Every year, the supermarkets hire substantial batches of high-flying graduates to work in their buying departments. The urban mythology is that these expensively-educated young people are paid to shout down the phone, browbeating suppliers to offer yet more discounts.
This hectoring seems to be at the heart of the recent decision of the Groceries Code Adjudicator to investigate Tesco, following allegations that the company delayed payments to suppliers and unfairly handled payments for shelf promotions. These particular complaints may prove groundless. Yet they don’t exactly serve to diminish sentiment that Britain’s large firms can act as ruthless short-term profit maximisers, squeezing their supply chain for every penny. Of course, even if that is the case, we could simply see it as being part of the workings of the free market, in which the most efficient survive. But given the relative sizes of our corporate giants and most of their suppliers, there is an inherent imbalance of power at play.
So how else could these supply chains be managed? Milk is a topical example, in which the much-maligned Tesco, along with Marks and Spencer and Waitrose, is cast as the good guy. It established long-term contracts with suppliers, in which the dairy farmers are probably getting around 30p a litre for milk. Amid allegations that supermarkets are using milk as a loss leader in price wars, other farmers are believed to be receiving as little as 20p a litre – below the cost of production. The National Farmers Union warns that many will be driven out of business; over the past decade, nearly 10,000 dairy farmers have left the industry.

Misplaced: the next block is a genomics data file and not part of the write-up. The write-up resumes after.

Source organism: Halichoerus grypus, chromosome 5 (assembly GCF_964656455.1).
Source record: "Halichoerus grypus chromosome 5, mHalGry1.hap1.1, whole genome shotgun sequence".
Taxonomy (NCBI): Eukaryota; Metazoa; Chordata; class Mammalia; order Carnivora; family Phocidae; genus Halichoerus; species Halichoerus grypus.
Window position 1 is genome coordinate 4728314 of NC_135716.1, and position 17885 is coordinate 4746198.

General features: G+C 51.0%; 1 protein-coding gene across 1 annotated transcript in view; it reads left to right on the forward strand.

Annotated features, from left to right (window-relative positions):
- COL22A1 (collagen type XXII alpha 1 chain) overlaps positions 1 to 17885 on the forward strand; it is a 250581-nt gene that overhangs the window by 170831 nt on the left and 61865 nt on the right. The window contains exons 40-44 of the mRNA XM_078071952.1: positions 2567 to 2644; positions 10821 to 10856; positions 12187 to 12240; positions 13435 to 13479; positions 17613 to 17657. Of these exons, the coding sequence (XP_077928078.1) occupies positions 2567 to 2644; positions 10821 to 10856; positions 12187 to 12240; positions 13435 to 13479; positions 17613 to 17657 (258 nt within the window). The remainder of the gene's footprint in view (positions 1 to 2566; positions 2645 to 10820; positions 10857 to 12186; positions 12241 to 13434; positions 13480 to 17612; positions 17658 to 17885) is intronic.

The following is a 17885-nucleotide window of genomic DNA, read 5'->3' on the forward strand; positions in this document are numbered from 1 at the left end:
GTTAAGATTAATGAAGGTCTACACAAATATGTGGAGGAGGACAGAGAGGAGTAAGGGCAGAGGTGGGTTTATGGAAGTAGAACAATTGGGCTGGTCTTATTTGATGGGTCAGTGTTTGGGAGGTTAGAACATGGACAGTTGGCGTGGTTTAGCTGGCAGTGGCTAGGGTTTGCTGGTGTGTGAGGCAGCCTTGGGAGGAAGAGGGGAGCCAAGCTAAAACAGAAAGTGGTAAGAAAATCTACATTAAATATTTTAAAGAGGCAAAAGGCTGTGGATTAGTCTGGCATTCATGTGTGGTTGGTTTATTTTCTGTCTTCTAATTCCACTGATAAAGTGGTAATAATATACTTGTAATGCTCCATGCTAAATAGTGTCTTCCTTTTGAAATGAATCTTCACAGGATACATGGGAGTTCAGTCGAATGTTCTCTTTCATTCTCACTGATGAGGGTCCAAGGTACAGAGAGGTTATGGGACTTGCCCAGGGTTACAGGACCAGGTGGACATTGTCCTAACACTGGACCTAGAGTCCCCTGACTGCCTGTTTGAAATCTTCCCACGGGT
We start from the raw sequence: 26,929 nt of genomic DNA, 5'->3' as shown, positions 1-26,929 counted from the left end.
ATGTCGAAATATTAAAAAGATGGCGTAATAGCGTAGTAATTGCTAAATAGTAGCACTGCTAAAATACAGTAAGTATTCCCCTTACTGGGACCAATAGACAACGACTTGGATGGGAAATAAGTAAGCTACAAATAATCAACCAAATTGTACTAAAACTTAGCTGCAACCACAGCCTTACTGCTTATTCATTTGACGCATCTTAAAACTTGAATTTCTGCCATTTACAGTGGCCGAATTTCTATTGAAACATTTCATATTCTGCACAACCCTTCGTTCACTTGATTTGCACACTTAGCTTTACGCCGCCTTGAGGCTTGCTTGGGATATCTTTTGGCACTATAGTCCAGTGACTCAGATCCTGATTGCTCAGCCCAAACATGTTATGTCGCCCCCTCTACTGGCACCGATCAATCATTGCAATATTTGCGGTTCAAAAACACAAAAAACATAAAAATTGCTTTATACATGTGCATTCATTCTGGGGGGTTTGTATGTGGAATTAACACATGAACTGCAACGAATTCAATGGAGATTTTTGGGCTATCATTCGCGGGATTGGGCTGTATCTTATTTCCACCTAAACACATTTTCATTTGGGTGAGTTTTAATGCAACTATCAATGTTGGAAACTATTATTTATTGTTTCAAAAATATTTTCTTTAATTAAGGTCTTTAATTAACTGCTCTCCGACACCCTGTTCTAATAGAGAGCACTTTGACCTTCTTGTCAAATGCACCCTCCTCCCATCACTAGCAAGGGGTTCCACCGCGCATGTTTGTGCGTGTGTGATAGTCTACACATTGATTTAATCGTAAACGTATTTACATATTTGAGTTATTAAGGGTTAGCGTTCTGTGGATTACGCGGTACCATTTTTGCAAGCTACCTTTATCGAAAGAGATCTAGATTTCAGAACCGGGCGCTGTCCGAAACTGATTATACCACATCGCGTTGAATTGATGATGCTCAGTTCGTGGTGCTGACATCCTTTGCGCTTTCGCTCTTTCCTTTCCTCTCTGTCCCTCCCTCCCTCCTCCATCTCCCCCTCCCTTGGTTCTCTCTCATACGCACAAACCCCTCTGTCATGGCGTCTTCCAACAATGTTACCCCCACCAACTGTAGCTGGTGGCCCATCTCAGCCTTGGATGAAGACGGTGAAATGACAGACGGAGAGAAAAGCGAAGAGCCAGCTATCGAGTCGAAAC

Another answer can be found in many extant markets that function in more sophisticated ways, flying in the face of the simple economic textbook injunction of “slash costs and maximise profit”.
A 2012 paper by Alan Kirman of the University of Marseilles and Nick Vriend of Queen Mary, London, demonstrated this by studying Marseilles’ wholesale fish market. They obtained a data set documenting every single transaction that took place in the market, across a number of years. At the time, there were about 40 registered sellers, and around 400 regular buyers. The prospective buyer approaches a seller and says what he or she wants, and is quoted a price – crucially, no prices are advertised. The price quoted is on a take it or leave it basis, and there is no bargaining.
You would be forgiven for wondering how these non-conventional features translate into business. But for every type of fish, and across the market as a whole, the classic downward sloping demand curve is seen. A higher average price means less is bought. And in a reciprocal process, buyers become loyal to the sellers who offer them the highest utility. In turn, sellers tailor their products and services to these loyal buyers, who prompt higher gross revenues.
There is a lesson here for larger companies. Developing such longer term relationships may enable value to be created in the supply chain – in contrast to the conventional model, in which it is well and truly squeezed out.
Paul Ormerod is an economist at Volterra Partners LLP, a visiting professor at the UCL Centre for Decision Making Uncertainty, and author of Positive Linking: How Networks Can Transform the World.